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Simple Network Management Protocol (SNMP)

Simple Network Management Protocol (SNMP) is an application–layer protocol defined by the Internet Architecture Board (IAB) in RFC1157 for exchanging management information between network devices. It is a part of Transmission Control Protocol⁄Internet Protocol (TCP⁄IP) protocol suite.

SNMP is one of the widely accepted protocols to manage and monitor network elements. Most of the professional–grade network elements come with bundled SNMP agent. These agents have to be enabled and configured to communicate with the network management system (NMS).

SNMP agent’s key functions

  • Collects management information about its local environment
  • Stores and retrieves management information as defined in the MIB.
  • Signals an event to the manager.
  • Acts as a proxy for some non–SNMP manageable network node.

Every SNMP agent maintains an information database describing the managed device parameters. The SNMP manager uses this database to request the agent for specific information and further translates the information as needed for the Network Management System (NMS). This commonly shared database between the Agent and the Manager is called Management Information Base (MIB).

Typically these MIB contains standard set of statistical and control values defined for hardware nodes on a network. SNMP also allows the extension of these standard values with values specific to a particular agent through the use of private MIBs.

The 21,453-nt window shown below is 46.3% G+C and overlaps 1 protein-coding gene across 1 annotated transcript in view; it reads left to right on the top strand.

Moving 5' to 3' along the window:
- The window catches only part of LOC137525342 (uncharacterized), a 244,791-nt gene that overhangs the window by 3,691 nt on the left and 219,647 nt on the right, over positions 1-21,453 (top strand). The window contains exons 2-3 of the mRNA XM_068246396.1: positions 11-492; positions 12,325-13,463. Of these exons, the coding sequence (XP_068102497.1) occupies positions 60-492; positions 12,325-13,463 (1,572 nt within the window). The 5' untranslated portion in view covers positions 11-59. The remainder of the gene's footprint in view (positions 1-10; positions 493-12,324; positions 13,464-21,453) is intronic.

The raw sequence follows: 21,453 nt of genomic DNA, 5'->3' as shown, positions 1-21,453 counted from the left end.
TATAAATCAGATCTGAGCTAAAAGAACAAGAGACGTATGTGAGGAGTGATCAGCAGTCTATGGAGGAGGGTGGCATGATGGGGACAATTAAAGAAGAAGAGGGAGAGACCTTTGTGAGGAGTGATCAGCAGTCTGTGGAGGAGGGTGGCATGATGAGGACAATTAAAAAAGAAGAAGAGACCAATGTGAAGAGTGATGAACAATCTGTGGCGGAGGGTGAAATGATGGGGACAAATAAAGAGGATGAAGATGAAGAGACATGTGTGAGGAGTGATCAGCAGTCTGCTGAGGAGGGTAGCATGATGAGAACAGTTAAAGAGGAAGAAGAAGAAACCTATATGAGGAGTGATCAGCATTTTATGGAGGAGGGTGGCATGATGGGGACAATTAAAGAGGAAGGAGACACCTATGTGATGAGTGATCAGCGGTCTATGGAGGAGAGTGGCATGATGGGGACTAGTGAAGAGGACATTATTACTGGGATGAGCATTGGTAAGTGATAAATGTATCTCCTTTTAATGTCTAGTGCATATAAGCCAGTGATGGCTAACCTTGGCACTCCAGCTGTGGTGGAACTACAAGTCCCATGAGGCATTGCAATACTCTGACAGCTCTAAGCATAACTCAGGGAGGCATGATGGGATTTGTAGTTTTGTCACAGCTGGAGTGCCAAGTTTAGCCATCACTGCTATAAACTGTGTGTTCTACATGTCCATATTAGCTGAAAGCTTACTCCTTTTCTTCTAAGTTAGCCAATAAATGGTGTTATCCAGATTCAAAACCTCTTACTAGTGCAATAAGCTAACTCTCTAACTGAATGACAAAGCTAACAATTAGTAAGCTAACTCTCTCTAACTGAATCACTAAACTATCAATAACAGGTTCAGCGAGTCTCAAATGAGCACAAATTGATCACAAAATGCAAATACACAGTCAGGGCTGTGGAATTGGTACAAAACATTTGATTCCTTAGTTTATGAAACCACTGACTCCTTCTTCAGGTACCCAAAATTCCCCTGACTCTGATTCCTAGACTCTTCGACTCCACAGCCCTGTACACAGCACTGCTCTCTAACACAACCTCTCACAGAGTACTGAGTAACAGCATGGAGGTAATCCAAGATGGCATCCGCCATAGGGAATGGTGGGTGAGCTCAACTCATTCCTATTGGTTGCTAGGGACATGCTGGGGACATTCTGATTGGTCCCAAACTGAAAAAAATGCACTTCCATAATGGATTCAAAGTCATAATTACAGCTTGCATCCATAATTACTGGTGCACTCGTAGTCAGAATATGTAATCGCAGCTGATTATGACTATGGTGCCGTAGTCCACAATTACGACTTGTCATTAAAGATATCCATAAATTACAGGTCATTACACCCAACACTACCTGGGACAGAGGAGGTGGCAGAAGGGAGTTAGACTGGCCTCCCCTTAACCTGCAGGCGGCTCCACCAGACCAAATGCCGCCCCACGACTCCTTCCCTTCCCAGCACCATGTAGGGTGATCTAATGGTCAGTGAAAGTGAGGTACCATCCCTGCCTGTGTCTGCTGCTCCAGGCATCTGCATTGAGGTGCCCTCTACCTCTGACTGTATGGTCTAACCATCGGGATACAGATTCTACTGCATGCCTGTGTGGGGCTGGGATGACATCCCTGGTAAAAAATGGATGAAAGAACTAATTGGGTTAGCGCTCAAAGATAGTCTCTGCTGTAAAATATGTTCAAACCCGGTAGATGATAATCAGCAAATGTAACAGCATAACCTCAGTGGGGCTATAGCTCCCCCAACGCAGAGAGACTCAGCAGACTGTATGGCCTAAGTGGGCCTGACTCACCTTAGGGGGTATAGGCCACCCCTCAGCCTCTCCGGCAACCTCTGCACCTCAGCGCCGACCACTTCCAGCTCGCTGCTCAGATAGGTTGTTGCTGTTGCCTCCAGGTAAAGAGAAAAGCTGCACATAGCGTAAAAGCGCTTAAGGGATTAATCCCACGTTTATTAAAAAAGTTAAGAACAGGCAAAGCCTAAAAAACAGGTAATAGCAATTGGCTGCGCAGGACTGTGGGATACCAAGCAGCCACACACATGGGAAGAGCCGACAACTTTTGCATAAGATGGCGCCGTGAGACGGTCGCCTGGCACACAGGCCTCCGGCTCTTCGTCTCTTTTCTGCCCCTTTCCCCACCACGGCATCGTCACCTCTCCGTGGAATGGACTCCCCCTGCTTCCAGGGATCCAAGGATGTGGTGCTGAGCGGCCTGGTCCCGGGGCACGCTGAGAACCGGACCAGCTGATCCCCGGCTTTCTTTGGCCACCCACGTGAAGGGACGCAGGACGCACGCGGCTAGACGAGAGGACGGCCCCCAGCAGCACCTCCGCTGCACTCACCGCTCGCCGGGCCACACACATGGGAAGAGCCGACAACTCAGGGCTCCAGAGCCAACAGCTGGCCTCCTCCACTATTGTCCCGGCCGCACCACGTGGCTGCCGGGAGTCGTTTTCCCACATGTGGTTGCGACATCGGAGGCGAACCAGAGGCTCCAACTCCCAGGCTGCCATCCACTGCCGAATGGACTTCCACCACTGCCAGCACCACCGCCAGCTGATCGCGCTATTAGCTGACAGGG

In short, MIB files are the set of questions that a SNMP Manager can ask the agent. Agent collects these data locally and stores it, as defined in the MIB. So, the SNMP Manager should be aware of these standard and private questions for every type of agent.

Basic commands of SNMP

The simplicity in information exchange has made the SNMP as widely accepted protocol. The main reason being concise set of commands, here are they listed below:

  • GET: The GET operation is a request sent by the manager to the managed device. It is performed to retrieve one or more values from the managed device.
  • GET NEXT: This operation is similar to the GET. The significant difference is that the GET NEXT operation retrieves the value of the next OID in the MIB tree.
  • GET BULK: The GETBULK operation is used to retrieve voluminous data from large MIB table.
  • SET: This operation is used by the managers to modify or assign the value of the Managed device.
  • TRAPS: Unlike the above commands which are initiated from the SNMP Manager, TRAPS are initiated by the Agents. It is a signal to the SNMP Manager by the Agent on the occurrence of an event.
  • INFORM: This command is similar to the TRAP initiated by the Agent, additionally INFORM includes confirmation from the SNMP manager on receiving the message.
  • RESPONSE: It is the command used to carry back the value(s) or signal of actions directed by the SNMP Manager.

SNMP traps enable an agent to notify the SNMP manager of significant events by an unsolicited SNMP message. SNMP Trap protocols include current sys-Up-Time value, an OID identifying the type of trap and optional variable bindings. Destination addressing for SNMP traps is determined in an application-specific manner typically through trap configuration variables in the MIB. The format of the trap message was changed in SNMPv2 and the protocol data units was renamed SNMPv2-Trap. 

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